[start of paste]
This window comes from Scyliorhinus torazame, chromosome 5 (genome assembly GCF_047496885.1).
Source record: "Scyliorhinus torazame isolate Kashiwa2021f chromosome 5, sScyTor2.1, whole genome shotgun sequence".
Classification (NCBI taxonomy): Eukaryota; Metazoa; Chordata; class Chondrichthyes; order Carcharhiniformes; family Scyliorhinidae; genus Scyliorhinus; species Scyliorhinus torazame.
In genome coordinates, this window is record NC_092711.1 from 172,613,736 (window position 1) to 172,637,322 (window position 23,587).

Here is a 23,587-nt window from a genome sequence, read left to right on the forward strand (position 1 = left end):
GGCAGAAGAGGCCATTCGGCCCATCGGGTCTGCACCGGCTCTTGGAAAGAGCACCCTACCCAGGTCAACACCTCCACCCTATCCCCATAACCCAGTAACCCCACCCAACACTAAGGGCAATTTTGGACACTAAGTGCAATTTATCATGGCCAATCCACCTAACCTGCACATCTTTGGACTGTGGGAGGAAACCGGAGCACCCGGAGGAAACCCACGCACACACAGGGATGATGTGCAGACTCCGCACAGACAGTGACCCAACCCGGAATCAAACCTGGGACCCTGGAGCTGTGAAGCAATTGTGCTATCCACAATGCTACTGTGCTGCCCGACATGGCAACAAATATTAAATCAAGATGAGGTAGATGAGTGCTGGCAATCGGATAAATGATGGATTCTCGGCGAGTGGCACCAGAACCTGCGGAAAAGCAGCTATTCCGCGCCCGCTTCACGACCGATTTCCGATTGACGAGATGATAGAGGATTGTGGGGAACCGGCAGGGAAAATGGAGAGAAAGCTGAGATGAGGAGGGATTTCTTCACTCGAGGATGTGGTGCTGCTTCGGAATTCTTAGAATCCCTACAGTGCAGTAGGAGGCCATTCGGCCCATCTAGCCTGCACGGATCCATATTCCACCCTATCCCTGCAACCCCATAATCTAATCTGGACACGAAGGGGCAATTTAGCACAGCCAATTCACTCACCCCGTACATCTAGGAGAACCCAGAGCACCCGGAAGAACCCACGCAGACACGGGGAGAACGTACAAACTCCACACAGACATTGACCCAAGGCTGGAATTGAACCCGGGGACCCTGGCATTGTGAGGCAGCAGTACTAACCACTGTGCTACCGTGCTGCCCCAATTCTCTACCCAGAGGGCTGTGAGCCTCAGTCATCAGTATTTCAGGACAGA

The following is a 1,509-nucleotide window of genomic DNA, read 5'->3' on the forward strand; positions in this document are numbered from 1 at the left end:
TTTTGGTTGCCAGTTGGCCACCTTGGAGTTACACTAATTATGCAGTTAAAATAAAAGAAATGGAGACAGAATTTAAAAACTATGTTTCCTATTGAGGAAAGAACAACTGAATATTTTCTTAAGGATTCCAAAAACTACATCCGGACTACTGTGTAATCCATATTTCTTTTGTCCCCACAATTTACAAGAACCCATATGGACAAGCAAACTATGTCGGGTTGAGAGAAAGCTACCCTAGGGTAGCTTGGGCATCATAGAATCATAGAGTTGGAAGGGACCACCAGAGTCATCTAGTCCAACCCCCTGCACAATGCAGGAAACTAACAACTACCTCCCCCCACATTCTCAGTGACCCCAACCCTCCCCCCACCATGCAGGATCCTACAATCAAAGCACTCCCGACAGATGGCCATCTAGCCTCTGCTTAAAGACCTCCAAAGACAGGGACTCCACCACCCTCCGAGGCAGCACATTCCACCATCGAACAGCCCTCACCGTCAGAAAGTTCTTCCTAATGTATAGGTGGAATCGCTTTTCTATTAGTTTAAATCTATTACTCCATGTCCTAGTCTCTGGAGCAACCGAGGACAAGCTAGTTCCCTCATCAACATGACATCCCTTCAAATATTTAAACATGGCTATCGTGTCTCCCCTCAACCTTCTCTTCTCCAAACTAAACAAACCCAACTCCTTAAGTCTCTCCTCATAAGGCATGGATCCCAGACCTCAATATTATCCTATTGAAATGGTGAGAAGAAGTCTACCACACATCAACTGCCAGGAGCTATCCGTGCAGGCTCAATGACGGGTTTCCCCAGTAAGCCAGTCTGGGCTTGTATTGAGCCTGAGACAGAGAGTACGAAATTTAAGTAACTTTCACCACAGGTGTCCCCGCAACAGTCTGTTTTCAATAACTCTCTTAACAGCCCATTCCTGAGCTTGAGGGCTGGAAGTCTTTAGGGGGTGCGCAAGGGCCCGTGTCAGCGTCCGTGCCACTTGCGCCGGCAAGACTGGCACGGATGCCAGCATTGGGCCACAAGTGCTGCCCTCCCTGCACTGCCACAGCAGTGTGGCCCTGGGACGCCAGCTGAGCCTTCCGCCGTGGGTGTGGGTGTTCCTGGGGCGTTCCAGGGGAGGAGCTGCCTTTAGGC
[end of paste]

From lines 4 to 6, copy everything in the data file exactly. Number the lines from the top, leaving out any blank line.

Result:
In genome coordinates, this window is record NC_092711.1 from 172,613,736 (window position 1) to 172,637,322 (window position 23,587).

Here is a 23,587-nt window from a genome sequence, read left to right on the forward strand (position 1 = left end):
GGCAGAAGAGGCCATTCGGCCCATCGGGTCTGCACCGGCTCTTGGAAAGAGCACCCTACCCAGGTCAACACCTCCACCCTATCCCCATAACCCAGTAACCCCACCCAACACTAAGGGCAATTTTGGACACTAAGTGCAATTTATCATGGCCAATCCACCTAACCTGCACATCTTTGGACTGTGGGAGGAAACCGGAGCACCCGGAGGAAACCCACGCACACACAGGGATGATGTGCAGACTCCGCACAGACAGTGACCCAACCCGGAATCAAACCTGGGACCCTGGAGCTGTGAAGCAATTGTGCTATCCACAATGCTACTGTGCTGCCCGACATGGCAACAAATATTAAATCAAGATGAGGTAGATGAGTGCTGGCAATCGGATAAATGATGGATTCTCGGCGAGTGGCACCAGAACCTGCGGAAAAGCAGCTATTCCGCGCCCGCTTCACGACCGATTTCCGATTGACGAGATGATAGAGGATTGTGGGGAACCGGCAGGGAAAATGGAGAGAAAGCTGAGATGAGGAGGGATTTCTTCACTCGAGGATGTGGTGCTGCTTCGGAATTCTTAGAATCCCTACAGTGCAGTAGGAGGCCATTCGGCCCATCTAGCCTGCACGGATCCATATTCCACCCTATCCCTGCAACCCCATAATCTAATCTGGACACGAAGGGGCAATTTAGCACAGCCAATTCACTCACCCCGTACATCTAGGAGAACCCAGAGCACCCGGAAGAACCCACGCAGACACGGGGAGAACGTACAAACTCCACACAGACATTGACCCAAGGCTGGAATTGAACCCGGGGACCCTGGCATTGTGAGGCAGCAGTACTAACCACTGTGCTACCGTGCTGCCCCAATTCTCTACCCAGAGGGCTGTGAGCCTCAGTCATCAGTATTTCAGGACAGA